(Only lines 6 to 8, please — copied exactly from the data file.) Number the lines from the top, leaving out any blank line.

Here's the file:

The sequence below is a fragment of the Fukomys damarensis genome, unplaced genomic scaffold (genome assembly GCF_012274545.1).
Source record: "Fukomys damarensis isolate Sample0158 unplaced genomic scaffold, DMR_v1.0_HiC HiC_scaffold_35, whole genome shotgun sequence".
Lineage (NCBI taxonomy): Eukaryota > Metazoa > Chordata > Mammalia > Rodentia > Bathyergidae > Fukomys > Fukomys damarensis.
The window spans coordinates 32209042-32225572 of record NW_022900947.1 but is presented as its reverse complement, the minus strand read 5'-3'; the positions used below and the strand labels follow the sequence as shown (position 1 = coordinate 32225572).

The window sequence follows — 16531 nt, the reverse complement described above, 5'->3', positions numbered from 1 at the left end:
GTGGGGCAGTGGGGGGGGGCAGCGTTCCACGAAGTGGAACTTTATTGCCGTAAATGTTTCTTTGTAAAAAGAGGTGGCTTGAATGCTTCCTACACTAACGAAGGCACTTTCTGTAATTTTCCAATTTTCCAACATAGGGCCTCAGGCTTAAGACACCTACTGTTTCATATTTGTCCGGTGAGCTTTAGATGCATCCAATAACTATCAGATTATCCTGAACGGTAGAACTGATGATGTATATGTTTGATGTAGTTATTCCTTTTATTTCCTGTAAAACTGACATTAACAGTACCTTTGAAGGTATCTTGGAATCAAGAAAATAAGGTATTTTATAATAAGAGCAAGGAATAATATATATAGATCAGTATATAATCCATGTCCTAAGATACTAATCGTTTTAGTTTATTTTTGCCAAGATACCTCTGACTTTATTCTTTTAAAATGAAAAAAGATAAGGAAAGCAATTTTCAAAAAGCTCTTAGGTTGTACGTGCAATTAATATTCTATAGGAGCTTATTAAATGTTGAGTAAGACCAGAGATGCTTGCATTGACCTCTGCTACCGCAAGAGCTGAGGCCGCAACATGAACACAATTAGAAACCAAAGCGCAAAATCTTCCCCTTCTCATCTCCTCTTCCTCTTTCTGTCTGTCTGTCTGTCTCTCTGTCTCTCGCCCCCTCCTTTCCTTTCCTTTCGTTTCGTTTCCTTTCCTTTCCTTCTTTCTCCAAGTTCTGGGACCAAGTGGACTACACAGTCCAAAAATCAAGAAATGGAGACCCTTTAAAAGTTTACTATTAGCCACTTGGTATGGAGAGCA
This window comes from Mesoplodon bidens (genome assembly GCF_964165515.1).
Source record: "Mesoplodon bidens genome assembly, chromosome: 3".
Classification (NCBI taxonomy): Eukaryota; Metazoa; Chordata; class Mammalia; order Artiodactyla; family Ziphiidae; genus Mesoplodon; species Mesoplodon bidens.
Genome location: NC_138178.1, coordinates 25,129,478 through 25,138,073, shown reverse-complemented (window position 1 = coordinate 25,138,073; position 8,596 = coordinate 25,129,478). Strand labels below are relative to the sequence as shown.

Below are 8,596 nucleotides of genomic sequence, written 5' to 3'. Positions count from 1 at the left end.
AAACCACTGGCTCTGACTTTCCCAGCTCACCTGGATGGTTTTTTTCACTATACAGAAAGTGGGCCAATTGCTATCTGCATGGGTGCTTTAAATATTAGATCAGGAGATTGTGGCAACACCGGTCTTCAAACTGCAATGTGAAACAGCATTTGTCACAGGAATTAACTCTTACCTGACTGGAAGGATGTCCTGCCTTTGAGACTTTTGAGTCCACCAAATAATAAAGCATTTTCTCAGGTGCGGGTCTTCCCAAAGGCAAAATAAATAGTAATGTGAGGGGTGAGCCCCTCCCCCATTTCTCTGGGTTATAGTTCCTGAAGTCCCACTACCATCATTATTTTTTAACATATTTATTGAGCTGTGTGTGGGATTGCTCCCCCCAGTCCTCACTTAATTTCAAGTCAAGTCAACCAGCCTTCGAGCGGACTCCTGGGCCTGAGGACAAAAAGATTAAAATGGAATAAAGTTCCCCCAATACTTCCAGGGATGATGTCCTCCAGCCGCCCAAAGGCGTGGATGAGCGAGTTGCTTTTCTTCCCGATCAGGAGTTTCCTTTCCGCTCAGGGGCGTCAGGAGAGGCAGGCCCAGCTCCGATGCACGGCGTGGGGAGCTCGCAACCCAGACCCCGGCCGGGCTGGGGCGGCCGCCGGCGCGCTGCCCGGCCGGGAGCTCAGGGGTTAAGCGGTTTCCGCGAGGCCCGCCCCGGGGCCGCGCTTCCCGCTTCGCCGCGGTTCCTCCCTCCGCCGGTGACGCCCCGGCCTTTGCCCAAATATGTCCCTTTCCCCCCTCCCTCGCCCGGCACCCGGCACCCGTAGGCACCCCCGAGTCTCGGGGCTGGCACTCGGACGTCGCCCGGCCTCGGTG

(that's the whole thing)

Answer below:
GTGGGGCAGTGGGGGGGGGCAGCGTTCCACGAAGTGGAACTTTATTGCCGTAAATGTTTCTTTGTAAAAAGAGGTGGCTTGAATGCTTCCTACACTAACGAAGGCACTTTCTGTAATTTTCCAATTTTCCAACATAGGGCCTCAGGCTTAAGACACCTACTGTTTCATATTTGTCCGGTGAGCTTTAGATGCATCCAATAACTATCAGATTATCCTGAACGGTAGAACTGATGATGTATATGTTTGATGTAGTTATTCCTTTTATTTCCTGTAAAACTGACATTAACAGTACCTTTGAAGGTATCTTGGAATCAAGAAAATAAGGTATTTTATAATAAGAGCAAGGAATAATATATATAGATCAGTATATAATCCATGTCCTAAGATACTAATCGTTTTAGTTTATTTTTGCCAAGATACCTCTGACTTTATTCTTTTAAAATGAAAAAAGATAAGGAAAGCAATTTTCAAAAAGCTCTTAGGTTGTACGTGCAATTAATATTCTATAGGAGCTTATTAAATGTTGAGTAAGACCAGAGATGCTTGCATTGACCTCTGCTACCGCAAGAGCTGAGGCCGCAACATGAACACAATTAGAAACCAAAGCGCAAAATCTTCCCCTTCTCATCTCCTCTTCCTCTTTCTGTCTGTCTGTCTGTCTCTCTGTCTCTCGCCCCCTCCTTTCCTTTCCTTTCGTTTCGTTTCCTTTCCTTTCCTTCTTTCTCCAAGTTCTGGGACCAAGTGGACTACACAGTCCAAAAATCAAGAAATGGAGACCCTTTAAAAGTTTACTATTAGCCACTTGGTATGGAGAGCA
This window comes from Mesoplodon bidens (genome assembly GCF_964165515.1).
Source record: "Mesoplodon bidens genome assembly, chromosome: 3".